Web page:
New Technique Allows Researchers To Extract Audio From Silent Video

By looking at the minute vibrations in high speed video, researchers at the Department of Engineering of the Catholic University of America have created a method for extracting sound data from high-speed silent video footage.

From the release:

The authors used a subset-based image-correlation approach to detect the motions of points on the surface of an object, capturing target images with a high-speed camera and applying the Gauss-Newton algorithm and a few other measures to achieve very fast and highly accurate image matching. Because the detected vibrations are directly related to sound waves, a simple model was used to reconstruct the original audio information of the sound waves.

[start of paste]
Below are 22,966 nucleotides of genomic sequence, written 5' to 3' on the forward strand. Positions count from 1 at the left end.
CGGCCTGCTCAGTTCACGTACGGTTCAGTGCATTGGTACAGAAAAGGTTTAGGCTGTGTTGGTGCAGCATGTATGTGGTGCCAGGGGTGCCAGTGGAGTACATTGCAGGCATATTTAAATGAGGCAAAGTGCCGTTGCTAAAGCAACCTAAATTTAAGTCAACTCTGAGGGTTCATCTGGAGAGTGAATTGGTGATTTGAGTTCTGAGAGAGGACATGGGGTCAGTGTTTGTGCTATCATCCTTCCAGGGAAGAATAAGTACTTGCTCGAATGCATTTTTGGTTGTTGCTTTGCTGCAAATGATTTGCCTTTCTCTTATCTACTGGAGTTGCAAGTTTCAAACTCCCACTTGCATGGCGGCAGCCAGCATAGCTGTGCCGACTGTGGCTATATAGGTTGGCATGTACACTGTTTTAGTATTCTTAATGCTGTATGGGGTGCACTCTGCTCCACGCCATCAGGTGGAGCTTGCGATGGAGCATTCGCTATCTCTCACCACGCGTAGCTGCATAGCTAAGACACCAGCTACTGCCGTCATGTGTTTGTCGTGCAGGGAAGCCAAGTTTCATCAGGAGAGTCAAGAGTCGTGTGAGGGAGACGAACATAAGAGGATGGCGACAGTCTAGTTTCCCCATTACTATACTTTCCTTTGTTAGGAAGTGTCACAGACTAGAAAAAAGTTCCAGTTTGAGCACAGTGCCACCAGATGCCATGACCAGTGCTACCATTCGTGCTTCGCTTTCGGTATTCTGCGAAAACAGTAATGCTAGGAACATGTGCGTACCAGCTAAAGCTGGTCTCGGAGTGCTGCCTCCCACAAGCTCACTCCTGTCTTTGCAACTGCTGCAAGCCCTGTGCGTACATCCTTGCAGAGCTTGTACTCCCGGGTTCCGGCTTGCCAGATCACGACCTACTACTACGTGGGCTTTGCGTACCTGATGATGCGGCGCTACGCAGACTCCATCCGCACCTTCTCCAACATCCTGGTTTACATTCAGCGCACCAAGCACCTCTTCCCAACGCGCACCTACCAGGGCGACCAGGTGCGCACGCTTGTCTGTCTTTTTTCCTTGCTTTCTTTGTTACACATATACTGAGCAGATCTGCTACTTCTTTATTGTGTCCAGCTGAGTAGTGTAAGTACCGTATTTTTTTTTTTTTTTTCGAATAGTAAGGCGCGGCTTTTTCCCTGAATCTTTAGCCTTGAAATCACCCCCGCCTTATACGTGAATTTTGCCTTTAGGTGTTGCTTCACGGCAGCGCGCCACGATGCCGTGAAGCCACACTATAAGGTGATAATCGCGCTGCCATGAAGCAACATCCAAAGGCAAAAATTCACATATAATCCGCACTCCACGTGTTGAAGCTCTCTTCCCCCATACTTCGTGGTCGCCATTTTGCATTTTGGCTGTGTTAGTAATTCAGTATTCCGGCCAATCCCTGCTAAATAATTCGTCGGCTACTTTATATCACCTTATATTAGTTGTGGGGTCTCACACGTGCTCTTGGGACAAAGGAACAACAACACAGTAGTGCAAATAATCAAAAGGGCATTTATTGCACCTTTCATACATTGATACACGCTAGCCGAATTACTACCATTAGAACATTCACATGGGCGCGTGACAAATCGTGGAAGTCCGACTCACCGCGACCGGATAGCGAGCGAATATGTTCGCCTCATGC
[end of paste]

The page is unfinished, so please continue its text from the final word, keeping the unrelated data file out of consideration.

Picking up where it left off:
While this wouldn’t work for, say, extracting sound from old silent film, the researchers say they could extract conversations from vibrations at a “far distance,” a prospect that is at once fascinating and a bit scary.

The paper, “Audio extraction from silent high-speed video using an optical technique,” appeared in the journal Optical Engineering.

This technique is not new – MIT researchers were able to read sound from a stray potato chip bag – but this method uses a simpler image matching system to sense audio.